ran on July 18, giving the conductor’s perspective on the opening of the Center. A huge proponent for the existence of this summer venue (see our previous article), Szell was deeply involved in planning the construction of Blossom and the philosophy that guided it. “Blossom will be different from the indoor concerts –– less formal and, of course, many more people,” Szell told the Beacon Journal’s Theodore Price, citing the lack of ticket availability for Thursday and Saturday performances during the Orchestra’s Severance season. “The whole idea of the Blossom Festival is to give the greatest possible number of people the opportunity to hear the orchestra.”
Szell also mentioned the interest and enthusiasm shown by the city of Akron in its unofficial adoption of The Cleveland Orchestra as a result of Blossom’s location, and the two concerts exclusively designed for young people included during the season. This emphasis on accessibility of music, and getting more people to hear the orchestra, was clear in every step taken by the Musical Arts Association. The openness of the Blossom pavilion and its location between Cleveland and Akron further added to this aspect, resulting in the label “Midwest Music Center” from the Chicago Sun Times.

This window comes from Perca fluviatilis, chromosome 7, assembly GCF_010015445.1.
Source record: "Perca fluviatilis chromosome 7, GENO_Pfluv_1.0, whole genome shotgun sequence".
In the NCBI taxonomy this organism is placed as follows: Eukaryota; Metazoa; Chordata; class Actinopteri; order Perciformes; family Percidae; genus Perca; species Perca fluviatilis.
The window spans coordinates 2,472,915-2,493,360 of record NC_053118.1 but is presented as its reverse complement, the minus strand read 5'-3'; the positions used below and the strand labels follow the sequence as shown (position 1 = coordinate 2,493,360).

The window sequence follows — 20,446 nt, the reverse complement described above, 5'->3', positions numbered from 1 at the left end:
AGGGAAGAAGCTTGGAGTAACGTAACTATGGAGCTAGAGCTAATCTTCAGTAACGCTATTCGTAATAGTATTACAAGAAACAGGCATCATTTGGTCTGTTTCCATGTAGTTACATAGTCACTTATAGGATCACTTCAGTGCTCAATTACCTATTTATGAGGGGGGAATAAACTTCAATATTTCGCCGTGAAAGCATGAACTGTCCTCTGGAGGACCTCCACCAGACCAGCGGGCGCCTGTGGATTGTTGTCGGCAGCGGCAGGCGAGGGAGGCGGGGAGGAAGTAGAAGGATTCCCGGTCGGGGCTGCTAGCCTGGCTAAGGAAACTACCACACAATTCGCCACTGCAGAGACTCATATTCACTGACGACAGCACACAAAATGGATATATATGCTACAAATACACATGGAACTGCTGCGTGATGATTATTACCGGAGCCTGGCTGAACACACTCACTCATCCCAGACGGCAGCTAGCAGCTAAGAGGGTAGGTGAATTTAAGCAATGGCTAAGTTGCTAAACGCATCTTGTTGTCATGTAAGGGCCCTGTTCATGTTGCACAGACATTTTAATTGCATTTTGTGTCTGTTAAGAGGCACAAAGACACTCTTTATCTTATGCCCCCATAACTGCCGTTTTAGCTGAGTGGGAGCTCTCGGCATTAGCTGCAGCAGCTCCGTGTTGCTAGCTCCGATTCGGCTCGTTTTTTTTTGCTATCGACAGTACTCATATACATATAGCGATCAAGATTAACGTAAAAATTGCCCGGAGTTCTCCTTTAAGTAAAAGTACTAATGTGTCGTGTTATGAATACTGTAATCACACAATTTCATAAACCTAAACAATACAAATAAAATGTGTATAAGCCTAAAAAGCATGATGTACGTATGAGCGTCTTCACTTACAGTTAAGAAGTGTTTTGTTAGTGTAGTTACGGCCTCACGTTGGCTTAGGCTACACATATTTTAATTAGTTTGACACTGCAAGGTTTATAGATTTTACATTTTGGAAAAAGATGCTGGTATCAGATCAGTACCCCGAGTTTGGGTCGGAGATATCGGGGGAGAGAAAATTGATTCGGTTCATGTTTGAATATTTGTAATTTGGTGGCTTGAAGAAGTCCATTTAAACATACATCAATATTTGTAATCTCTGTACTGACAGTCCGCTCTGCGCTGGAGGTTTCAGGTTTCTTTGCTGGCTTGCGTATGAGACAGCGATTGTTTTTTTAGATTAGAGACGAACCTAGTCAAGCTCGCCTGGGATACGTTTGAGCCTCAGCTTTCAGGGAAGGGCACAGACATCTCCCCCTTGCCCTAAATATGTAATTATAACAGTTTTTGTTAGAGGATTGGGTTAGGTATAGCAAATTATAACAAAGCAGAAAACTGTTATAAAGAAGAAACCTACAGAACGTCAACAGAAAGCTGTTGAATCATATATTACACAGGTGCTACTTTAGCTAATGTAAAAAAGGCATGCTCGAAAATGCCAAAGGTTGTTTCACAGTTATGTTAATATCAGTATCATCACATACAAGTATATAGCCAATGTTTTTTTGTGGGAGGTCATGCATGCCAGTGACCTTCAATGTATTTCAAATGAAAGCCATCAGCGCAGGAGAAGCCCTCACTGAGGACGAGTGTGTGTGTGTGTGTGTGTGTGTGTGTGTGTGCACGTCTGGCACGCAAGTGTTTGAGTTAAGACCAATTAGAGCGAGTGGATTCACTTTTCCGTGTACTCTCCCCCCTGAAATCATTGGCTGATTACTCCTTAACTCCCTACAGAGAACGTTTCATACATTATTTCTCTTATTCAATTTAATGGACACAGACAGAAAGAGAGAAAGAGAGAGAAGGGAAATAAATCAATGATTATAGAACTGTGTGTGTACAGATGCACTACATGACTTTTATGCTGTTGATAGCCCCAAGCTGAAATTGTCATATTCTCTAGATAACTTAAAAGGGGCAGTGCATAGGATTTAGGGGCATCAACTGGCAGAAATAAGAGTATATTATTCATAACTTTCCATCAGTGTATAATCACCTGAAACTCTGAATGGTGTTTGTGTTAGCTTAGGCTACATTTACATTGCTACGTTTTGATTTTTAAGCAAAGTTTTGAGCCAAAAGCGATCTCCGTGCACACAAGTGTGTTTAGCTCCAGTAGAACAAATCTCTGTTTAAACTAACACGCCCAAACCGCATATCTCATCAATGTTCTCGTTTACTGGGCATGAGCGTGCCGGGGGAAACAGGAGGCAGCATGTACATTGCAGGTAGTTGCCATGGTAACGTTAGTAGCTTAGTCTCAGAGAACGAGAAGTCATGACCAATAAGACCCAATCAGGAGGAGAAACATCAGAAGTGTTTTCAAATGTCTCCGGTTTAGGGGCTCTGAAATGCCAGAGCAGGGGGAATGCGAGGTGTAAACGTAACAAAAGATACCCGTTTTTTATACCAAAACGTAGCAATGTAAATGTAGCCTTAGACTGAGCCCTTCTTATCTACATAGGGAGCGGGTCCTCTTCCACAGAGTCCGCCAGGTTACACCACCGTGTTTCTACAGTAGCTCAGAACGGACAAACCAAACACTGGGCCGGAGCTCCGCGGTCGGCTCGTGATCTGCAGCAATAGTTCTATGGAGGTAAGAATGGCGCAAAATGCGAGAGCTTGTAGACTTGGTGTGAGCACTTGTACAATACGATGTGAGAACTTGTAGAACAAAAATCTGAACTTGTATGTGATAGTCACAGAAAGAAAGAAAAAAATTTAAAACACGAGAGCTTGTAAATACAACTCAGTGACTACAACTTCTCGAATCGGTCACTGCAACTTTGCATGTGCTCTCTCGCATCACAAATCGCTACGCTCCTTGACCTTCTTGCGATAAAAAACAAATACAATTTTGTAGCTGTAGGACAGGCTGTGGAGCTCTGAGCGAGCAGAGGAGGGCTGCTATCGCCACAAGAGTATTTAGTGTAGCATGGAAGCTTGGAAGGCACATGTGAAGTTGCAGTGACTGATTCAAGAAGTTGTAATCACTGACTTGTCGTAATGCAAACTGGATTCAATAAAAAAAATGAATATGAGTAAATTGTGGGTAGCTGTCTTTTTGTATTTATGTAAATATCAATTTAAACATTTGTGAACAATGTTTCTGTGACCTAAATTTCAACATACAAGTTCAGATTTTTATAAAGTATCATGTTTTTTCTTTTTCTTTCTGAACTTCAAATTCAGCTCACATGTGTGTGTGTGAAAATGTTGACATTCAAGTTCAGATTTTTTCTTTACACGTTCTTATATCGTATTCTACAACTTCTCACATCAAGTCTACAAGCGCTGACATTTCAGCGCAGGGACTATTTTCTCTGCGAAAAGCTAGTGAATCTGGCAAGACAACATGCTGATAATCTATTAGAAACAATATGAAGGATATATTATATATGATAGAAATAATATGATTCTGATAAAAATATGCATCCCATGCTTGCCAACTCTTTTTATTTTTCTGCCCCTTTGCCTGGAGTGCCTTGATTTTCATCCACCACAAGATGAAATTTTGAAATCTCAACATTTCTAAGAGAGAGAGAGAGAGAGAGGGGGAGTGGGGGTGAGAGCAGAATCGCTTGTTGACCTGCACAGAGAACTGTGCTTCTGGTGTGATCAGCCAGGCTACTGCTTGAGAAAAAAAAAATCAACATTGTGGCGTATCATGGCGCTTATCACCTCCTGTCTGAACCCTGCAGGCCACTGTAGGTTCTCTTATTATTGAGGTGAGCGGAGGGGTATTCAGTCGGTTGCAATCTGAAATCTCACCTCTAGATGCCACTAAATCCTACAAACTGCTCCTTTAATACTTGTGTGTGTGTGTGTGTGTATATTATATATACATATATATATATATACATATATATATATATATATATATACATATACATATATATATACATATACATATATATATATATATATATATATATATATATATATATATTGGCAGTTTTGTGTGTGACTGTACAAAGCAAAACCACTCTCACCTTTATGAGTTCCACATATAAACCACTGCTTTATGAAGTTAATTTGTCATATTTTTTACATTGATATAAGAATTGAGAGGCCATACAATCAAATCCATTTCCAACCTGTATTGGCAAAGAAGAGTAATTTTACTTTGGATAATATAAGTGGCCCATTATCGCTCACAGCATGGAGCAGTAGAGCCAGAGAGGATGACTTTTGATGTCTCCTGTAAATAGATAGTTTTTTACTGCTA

Not all of Northeast Ohio was cheerful, however. Race riots in Akron led the city to impose a curfew from 9:00 pm to 6:00 am, which many worried would affect the attendance at Blossom’s opening. One of the Orchestra’s rehearsals was cancelled because of the curfew. Akron’s mayor agreed to give citizens a special pass on the night of the opening, but then reversed his decision after more protests, even though many people had already left for the concert. By the time the concert ended, he had called off the curfew altogether. This unrest was blamed for the size of the crowd on the lawn July 19, which was smaller than hoped. Still, the total audience numbered almost 6,000. The 4,643-seat pavilion was packed.